I knew. It was one of the more restrained things the local vicar had said about him the time he’d left something extremely unpleasant on the altar at the parish church.
“So what was he doing?”
“Nothing much. He went in, had a coffee, that was it. I had to go anyway – had a coach to catch, and to be honest I was afraid he’d see me.” She stubbed out yet another cigarette. “So there you are. I don’t suppose there’s any chance of you rolling a joint now?”
“I think that could be arranged,” I said, and reached for the tobacco tin I kept under the sofa. Either she’d seen him or she hadn’t. But equally I’d seen him, and in a condition which would make going into a café six months later for a drink pretty unlikely. Even in Preston.
So ultimately there was only one thing left to do.
And that was how come I’d driven up to Preston. Jack and his girlfriend were heading across the city, into a residential suburb just outside town. They stopped outside a rambling Victorian house on a road called Laburnum Close, and went inside. After a couple of minutes, I got out of the car and strolled along the road towards the door.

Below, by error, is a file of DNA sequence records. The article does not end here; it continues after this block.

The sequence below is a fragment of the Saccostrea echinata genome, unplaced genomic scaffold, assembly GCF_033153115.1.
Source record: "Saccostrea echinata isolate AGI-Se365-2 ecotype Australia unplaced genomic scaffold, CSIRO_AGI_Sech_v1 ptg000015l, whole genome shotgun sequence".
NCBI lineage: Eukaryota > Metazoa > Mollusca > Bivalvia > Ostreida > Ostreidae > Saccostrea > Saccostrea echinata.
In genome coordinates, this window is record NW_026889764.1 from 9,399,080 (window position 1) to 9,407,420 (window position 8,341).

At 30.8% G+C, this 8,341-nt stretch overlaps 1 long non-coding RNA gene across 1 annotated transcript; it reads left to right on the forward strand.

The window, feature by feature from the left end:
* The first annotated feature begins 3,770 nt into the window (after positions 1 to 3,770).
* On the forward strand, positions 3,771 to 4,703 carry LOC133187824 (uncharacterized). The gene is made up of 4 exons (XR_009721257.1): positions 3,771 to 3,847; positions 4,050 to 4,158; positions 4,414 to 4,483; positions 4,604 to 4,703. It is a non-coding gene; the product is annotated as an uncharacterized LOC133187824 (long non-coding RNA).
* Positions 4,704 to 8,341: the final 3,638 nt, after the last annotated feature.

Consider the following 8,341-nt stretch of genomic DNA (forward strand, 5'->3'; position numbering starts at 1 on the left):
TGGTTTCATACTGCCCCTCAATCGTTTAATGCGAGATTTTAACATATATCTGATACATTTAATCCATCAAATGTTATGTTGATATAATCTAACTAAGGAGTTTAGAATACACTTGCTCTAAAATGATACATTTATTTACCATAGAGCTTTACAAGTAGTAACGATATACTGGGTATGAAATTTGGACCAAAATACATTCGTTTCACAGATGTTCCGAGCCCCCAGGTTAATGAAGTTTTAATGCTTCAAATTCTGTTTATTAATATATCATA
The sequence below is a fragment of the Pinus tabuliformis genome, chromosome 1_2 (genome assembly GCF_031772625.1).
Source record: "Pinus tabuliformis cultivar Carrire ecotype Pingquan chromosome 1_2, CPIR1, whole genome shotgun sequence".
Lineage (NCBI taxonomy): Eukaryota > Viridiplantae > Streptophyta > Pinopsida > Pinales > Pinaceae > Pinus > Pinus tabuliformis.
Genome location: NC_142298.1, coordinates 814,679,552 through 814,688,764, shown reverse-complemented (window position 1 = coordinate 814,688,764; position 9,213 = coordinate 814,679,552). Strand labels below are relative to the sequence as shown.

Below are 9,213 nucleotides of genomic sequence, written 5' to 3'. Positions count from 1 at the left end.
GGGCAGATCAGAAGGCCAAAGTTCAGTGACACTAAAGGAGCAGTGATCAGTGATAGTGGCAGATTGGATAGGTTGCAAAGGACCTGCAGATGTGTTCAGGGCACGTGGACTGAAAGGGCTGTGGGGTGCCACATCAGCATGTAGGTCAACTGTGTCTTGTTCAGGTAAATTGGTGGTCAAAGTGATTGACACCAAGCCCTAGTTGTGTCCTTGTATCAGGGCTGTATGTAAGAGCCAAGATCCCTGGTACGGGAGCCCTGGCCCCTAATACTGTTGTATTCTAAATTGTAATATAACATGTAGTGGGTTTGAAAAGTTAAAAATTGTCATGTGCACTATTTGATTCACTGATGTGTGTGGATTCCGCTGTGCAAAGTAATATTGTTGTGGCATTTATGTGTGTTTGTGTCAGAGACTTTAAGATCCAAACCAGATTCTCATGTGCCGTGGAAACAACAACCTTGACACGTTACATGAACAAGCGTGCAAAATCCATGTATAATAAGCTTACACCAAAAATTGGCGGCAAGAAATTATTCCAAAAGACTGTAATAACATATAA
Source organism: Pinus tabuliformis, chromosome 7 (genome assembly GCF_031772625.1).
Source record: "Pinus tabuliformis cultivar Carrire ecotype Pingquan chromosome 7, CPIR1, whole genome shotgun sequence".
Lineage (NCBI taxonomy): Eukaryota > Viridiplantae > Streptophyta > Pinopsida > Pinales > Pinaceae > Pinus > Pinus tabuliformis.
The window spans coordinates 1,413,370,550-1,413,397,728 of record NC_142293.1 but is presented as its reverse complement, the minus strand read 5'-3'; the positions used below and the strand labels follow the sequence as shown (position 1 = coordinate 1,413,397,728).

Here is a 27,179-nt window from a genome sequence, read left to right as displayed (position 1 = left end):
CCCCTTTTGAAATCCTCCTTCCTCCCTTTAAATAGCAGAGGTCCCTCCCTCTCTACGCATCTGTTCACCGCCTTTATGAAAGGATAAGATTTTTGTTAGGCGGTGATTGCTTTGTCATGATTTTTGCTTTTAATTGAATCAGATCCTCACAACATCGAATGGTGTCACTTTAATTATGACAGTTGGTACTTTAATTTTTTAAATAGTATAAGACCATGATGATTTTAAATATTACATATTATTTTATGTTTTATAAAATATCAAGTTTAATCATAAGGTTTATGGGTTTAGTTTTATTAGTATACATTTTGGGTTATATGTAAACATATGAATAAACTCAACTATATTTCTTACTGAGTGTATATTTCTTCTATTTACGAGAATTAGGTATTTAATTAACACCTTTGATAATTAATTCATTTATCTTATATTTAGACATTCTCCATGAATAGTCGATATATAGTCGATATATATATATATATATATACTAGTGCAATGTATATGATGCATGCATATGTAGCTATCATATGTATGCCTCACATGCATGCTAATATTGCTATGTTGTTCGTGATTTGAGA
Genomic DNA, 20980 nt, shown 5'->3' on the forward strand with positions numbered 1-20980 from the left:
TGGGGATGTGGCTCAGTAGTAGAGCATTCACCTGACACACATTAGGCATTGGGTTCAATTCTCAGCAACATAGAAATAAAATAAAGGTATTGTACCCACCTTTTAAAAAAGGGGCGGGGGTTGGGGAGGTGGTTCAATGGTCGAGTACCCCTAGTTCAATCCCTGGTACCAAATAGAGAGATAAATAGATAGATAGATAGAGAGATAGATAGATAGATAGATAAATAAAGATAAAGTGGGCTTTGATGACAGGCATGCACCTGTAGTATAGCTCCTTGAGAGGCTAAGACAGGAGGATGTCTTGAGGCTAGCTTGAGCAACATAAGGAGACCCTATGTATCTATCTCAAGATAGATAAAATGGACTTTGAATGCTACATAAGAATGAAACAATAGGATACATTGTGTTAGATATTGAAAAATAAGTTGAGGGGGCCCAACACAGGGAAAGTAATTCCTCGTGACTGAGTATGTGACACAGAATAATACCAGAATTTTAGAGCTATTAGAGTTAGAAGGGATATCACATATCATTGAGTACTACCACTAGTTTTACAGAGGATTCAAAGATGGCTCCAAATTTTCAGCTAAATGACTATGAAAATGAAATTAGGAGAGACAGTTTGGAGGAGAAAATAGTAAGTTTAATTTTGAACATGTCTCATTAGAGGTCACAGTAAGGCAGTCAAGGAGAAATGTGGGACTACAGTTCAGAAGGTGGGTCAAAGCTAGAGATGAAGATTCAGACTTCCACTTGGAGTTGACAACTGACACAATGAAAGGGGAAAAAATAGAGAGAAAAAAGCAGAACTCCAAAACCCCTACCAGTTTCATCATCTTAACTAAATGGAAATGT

It was early evening, and the setting sun glinted in bits through the branches of the sycamore trees along the roadside. I reached the bottom of the house’s narrow drive. A rambling, overgrown front garden sprawled out on either side of it. The porch, recessed into an arch of greyish‑red brick, had a white door with four frosted glass panels, flanked by two curtained windows. It put me in mind of a mouth open to snarl, howl or bite, flanked by bulbous eyes like those of a predatory fish.
Beside the door were five bell‑pushes – the house had been converted into flats. I looked at the names: Mr. A. Akinbode, Mr. N. Singh, Mr. M. Ortega, Mme Larousse, Mr F. Jackson.